Start: 12:00h
Speaker: Laura Delgado Pardo (Institut de Ciències de l'Espai (CSIC-IEEC))
Place: Alberto Lobo Conference Room (Campus UAB, Institut de Ciències de l'Espai, C/ de Can Magrans s/n)

Nova explosions can be sources of high-energy gamma-ray photons. This emission is produced by π0 decay and/or Inverse Compton, which is a consequence of particle, p and e-, acceleration. The strong shock between matter ejected by the white dwarf and the circumstellar medium is responsible for this process. Particle acceleration in a nova was predicted for the first time in the 2006 outburst of RS Ophiuchi. Up to now, the Fermi/LAT satellite has detected seven nova explosions in the high energy range, five classical novae and two symbiotic recurrent novae. Our aim is to understand the acceleration process through the analysis of contemporaneous X-ray emission. We present the analysis of X-ray observations of the recurrent novae RS Oph and V745 Sco the first days after the outburst. We have studied XMM-Newton’s observations of RS Oph early after its 2006 outburst. Furthermore, we have analysed X-ray observations of V745 Sco simultaneous to gamma-ray Fermi/LAT detection. This study gives a global picture of the evolution of the nova the first days after its outburst and its relationship with particle acceleration.
10
June 2016

Extragalactic Novae: A brief history and a recent highlight


Start: 12:00h
Speaker: Martin Henze
Place: Sala Alberto Lobo (ICE)

The first detections of extragalactic Classical Novae (CNe), found on photographic-plate images of the Andromeda galaxy (M31) taken in 1909, preceded the Great Debate and the insight that there exist other “island universes” besides our own. Over the following century, extragalactic novae played…
Start: 12:00h
Speaker: Martin Henze
Place: Sala Alberto Lobo (ICE)

The first detections of extragalactic Classical Novae (CNe), found on photographic-plate images of the Andromeda galaxy (M31) taken in 1909, preceded the Great Debate and the insight that there exist other “island universes” besides our own. Over the following century, extragalactic novae played an active part in the astronomical controversies of the time: from being instrumented on both sides of the Great Debate, through applications as standard candles for building the cosmic distance ladder, to their currently discussed relevance as progenitors for the highly important type Ia supernovae (SNe Ia). I will present a brief history of these developments in the first part of my talk. The second part will focus on the recent highlight discovery of the best SN Ia progenitor candidate known to date: the M31 recurrent nova M31N 2008-12a. With eight eruptions in the last eight years its eruption frequency is unparalleled.  All data and models are consistent with a WD mass close to the Chandrasekhar limit and a high accretion rate. For the first time, we can conduct statistical studies of repeated eruptions in an individual nova. I will present new results from the recent 2015 eruption and discuss them in the context of the known eruption history.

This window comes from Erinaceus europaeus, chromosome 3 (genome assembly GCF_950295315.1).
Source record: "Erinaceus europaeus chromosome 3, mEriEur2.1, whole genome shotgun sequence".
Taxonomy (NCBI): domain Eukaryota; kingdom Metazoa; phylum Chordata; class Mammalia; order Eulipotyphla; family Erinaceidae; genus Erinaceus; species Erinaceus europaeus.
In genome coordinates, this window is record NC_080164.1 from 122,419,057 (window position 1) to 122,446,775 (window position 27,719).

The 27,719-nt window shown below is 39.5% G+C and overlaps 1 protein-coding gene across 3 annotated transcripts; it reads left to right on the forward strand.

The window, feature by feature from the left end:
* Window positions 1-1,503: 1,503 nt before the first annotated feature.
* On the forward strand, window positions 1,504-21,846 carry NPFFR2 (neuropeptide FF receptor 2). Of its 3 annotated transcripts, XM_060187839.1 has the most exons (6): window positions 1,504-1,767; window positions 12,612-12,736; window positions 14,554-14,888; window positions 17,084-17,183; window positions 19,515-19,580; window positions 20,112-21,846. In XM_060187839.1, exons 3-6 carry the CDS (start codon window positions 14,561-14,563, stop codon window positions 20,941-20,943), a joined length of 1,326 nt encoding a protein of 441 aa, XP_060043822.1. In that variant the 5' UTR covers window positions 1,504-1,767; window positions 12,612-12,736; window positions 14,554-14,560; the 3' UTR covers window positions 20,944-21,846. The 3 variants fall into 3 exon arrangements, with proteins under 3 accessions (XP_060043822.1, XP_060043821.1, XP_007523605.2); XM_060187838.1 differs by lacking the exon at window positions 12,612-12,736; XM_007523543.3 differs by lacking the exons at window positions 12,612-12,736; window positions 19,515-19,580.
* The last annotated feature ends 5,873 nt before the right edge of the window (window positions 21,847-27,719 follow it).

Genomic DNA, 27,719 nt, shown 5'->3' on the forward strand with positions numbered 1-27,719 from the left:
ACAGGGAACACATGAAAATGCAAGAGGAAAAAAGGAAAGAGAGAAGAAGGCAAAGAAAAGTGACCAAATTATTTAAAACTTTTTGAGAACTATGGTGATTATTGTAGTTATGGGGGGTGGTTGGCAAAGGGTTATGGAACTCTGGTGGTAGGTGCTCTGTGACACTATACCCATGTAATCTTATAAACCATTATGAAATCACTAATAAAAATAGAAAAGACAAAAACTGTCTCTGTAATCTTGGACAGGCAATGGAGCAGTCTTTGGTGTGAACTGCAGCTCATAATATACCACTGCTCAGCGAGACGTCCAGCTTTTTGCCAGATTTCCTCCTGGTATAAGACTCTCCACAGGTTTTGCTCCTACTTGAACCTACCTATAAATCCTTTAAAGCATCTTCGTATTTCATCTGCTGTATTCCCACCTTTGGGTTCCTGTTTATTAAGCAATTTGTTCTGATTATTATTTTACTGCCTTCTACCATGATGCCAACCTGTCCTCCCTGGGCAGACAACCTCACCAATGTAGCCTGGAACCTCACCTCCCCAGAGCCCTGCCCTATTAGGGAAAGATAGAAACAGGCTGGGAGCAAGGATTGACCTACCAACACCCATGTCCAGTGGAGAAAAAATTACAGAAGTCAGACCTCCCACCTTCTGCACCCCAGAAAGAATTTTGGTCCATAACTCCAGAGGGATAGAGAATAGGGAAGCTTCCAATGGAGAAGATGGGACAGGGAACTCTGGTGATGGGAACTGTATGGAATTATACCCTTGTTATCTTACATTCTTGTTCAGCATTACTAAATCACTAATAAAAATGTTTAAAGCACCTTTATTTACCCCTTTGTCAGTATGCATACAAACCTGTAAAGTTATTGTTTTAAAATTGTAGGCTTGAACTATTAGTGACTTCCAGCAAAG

27
May 2016

On the fragmentation of the Orion Molecular Cloud 1n.


Start: 12:00h
Speaker: Paula Stella Teixeira (University of Vienna)
Place: ICE - Carrer Can Magrans S/N (Sala Alberto Lobo)

The filamentary structure of molecular clouds may play an important role in setting the initial mass function. Observational studies of filament fragmentation may help us understand how important that role is. The Orion Molecular Cloud is an active star forming region that is an ideal target for…
Start: 12:00h
Speaker: Paula Stella Teixeira (University of Vienna)
Place: ICE - Carrer Can Magrans S/N (Sala Alberto Lobo)

The filamentary structure of molecular clouds may play an important role
in setting the initial mass function. Observational studies of filament
fragmentation may help us understand how important that role is. The
Orion Molecular Cloud is an active star forming region that is an ideal
target for such a study. I will present our latest results on an SMA
1.3mm continuum study of the OMC 1 northern filament. We discovered 24